blog iconThailand’s Old Age Pension: an example of the importance of good quality analysis

I recently come across a draft report by the World Bank on Thailand’s old age pension system. The report states it is for consultation, so I thought I’d take the opportunity to provide a few thoughts and helpfully point out a key problem with the analysis. In 2009, Thailand implemented a large-scale...

blog iconIntroducing “The Contents – and Discontents – of Graduation”: Development Pathways blog series

Development Pathways today launches a blog series entitled The Contents – and Discontents – of Graduation in order to further debate the pros and cons of graduation strategies.  Over the next six weeks, we will host a weekly blog from practitioners and academics; advocates and critics; government implementers and NGOs. There has...

blog iconDangerous Habits of Thought: why I fear ‘graduation’ and ‘resilience’

Shivers ran down my spine when I interviewed an official in Bangladesh about social protection last week. We had a friendly discussion about, among other things, why the Government of Bangladesh has shown such strong commitment to social protection – including taking out a US$0.5 billion soft loan with the World...

blog iconWhat is the Evidence on ‘Graduation’ Programmes?

How easy is it to ‘graduate’ people out of poverty? In recent years, there has been a wave of so-called ‘graduation’ programmes in developing countries, all of which are derived from BRAC’s Targeting the Ultra-Poor (TUP) programme in Bangladesh. Claims are made by these schemes of a high proportion of...

blog iconBangladesh: Social Unrest, Elections and a Failed Social Model

Bangladesh has just experienced troubled elections boycotted by the main opposition party, amid strikes and violence. It is not a happy country. Yet, in many respects, since independence the country has made good progress. While many commentators in the 1980s wrote off the country as a basket case, its economy...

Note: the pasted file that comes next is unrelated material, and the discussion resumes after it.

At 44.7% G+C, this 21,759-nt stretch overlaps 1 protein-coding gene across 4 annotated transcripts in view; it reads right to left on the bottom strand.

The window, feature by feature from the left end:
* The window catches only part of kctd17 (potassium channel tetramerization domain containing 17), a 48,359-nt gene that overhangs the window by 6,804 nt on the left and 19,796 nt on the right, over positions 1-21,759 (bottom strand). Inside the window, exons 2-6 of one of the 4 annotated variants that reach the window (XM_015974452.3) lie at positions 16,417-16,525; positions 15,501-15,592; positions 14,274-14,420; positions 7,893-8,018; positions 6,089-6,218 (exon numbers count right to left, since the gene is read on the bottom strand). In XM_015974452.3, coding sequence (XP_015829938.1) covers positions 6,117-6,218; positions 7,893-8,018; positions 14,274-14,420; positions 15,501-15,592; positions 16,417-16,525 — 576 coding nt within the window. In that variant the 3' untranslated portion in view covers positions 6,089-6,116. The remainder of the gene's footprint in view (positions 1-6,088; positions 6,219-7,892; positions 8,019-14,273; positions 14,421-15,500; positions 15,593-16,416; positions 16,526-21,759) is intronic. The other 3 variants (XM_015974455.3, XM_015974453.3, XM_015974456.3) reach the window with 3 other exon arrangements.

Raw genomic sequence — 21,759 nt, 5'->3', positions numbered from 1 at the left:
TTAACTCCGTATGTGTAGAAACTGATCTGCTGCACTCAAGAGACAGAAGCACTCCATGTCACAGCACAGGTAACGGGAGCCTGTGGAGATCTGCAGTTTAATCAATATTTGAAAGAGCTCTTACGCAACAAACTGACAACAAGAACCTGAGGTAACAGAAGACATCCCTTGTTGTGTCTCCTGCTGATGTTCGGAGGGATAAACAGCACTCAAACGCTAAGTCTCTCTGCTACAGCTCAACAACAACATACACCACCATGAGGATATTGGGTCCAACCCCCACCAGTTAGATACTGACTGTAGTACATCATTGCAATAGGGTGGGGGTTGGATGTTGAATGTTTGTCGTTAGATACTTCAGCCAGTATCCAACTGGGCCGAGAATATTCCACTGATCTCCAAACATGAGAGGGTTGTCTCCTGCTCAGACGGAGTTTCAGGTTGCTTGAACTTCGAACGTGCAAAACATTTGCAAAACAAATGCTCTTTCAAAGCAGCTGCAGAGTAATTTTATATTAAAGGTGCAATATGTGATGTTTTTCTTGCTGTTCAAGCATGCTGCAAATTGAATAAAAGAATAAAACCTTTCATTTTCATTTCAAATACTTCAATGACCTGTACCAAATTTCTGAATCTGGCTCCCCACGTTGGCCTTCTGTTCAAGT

blog iconBangladesh approves, in principle, its National Social Security Strategy

In early April 2015, the Cabinet of the Government of Bangladesh approved in principle its new National Social Security Strategy (NSSS), subject to some changes. Since independence, Bangladesh has instituted a range of social security schemes although the level of investment in conventional cash-based schemes has remained relatively low, at...

blog iconLessons to Be Learned: International Interventions in Timor-Leste

The time has come to learn from international interventions in Timor-Leste: Political economy and conflict analyses must be applied in support of countries in transition.  Sitting at a long table in a quiet pedestrian street soaking in the Portuguese sunshine, I recently caught up with a former colleague who was in...

News IconLocal government leads the way with inclusive social protection in Indonesia

28th August 2017: The local government in one Indonesian district has reported on the impacts of an inclusive social protection scheme for the elderly and committed to its continuation. The...

blog iconTackling Mental Health: a FundaMental starting point

Everyone’s talking about mental health – particularly its effect on the world’s poorest countries. But what do we do about it? Where do we start? Jessica Mackenzie suggests four crucial steps.

Publication IconEconomic Impacts of a Universal Pension in Bangladesh

Dr. Bazlul Khondker is an economist, specialising in econometric modelling and social security. In this perspective, he looks at the economic impacts of a universal pension in Bangladesh. Through his modelling, he demonstrates that investing in a universal pension has similar economic impacts to those of investing in infrastructure and capital goods. Further, the distribution of economic benefits of a universal pension appear to be pro-poor and pro-rural.